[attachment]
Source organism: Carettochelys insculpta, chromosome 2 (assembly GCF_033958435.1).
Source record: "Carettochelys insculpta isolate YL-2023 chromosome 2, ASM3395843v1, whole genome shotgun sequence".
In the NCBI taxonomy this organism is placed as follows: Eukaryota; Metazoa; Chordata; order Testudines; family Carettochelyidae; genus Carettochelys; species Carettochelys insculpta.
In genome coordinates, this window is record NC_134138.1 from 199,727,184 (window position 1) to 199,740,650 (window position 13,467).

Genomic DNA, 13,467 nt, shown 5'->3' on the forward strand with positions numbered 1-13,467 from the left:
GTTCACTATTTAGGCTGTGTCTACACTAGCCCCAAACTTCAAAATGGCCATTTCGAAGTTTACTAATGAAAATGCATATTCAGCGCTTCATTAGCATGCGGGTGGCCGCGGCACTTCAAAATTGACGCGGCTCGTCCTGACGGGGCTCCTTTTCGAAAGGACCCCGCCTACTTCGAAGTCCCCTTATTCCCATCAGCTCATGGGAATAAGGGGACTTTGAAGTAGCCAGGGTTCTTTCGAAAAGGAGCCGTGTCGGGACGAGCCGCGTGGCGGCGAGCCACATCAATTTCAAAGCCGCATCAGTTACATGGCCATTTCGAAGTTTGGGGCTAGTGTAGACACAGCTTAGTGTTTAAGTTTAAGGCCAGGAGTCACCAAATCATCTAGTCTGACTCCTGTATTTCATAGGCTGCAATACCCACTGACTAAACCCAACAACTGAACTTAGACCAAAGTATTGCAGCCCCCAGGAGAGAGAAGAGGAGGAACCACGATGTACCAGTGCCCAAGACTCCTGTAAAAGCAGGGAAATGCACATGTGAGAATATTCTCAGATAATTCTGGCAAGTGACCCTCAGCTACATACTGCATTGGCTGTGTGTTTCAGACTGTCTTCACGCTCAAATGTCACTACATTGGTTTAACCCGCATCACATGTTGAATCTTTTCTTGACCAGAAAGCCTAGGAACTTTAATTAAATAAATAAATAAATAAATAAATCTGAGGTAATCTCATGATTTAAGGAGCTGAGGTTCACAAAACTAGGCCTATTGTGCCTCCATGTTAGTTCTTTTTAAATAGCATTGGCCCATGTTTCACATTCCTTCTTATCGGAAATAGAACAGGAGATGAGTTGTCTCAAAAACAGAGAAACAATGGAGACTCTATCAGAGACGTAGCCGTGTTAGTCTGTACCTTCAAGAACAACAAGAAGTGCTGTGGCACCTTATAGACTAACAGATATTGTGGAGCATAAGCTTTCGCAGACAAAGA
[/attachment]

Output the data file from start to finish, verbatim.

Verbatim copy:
Source organism: Carettochelys insculpta, chromosome 2 (assembly GCF_033958435.1).
Source record: "Carettochelys insculpta isolate YL-2023 chromosome 2, ASM3395843v1, whole genome shotgun sequence".
In the NCBI taxonomy this organism is placed as follows: Eukaryota; Metazoa; Chordata; order Testudines; family Carettochelyidae; genus Carettochelys; species Carettochelys insculpta.
In genome coordinates, this window is record NC_134138.1 from 199,727,184 (window position 1) to 199,740,650 (window position 13,467).

Genomic DNA, 13,467 nt, shown 5'->3' on the forward strand with positions numbered 1-13,467 from the left:
GTTCACTATTTAGGCTGTGTCTACACTAGCCCCAAACTTCAAAATGGCCATTTCGAAGTTTACTAATGAAAATGCATATTCAGCGCTTCATTAGCATGCGGGTGGCCGCGGCACTTCAAAATTGACGCGGCTCGTCCTGACGGGGCTCCTTTTCGAAAGGACCCCGCCTACTTCGAAGTCCCCTTATTCCCATCAGCTCATGGGAATAAGGGGACTTTGAAGTAGCCAGGGTTCTTTCGAAAAGGAGCCGTGTCGGGACGAGCCGCGTGGCGGCGAGCCACATCAATTTCAAAGCCGCATCAGTTACATGGCCATTTCGAAGTTTGGGGCTAGTGTAGACACAGCTTAGTGTTTAAGTTTAAGGCCAGGAGTCACCAAATCATCTAGTCTGACTCCTGTATTTCATAGGCTGCAATACCCACTGACTAAACCCAACAACTGAACTTAGACCAAAGTATTGCAGCCCCCAGGAGAGAGAAGAGGAGGAACCACGATGTACCAGTGCCCAAGACTCCTGTAAAAGCAGGGAAATGCACATGTGAGAATATTCTCAGATAATTCTGGCAAGTGACCCTCAGCTACATACTGCATTGGCTGTGTGTTTCAGACTGTCTTCACGCTCAAATGTCACTACATTGGTTTAACCCGCATCACATGTTGAATCTTTTCTTGACCAGAAAGCCTAGGAACTTTAATTAAATAAATAAATAAATAAATAAATCTGAGGTAATCTCATGATTTAAGGAGCTGAGGTTCACAAAACTAGGCCTATTGTGCCTCCATGTTAGTTCTTTTTAAATAGCATTGGCCCATGTTTCACATTCCTTCTTATCGGAAATAGAACAGGAGATGAGTTGTCTCAAAAACAGAGAAACAATGGAGACTCTATCAGAGACGTAGCCGTGTTAGTCTGTACCTTCAAGAACAACAAGAAGTGCTGTGGCACCTTATAGACTAACAGATATTGTGGAGCATAAGCTTTCGCAGACAAAGA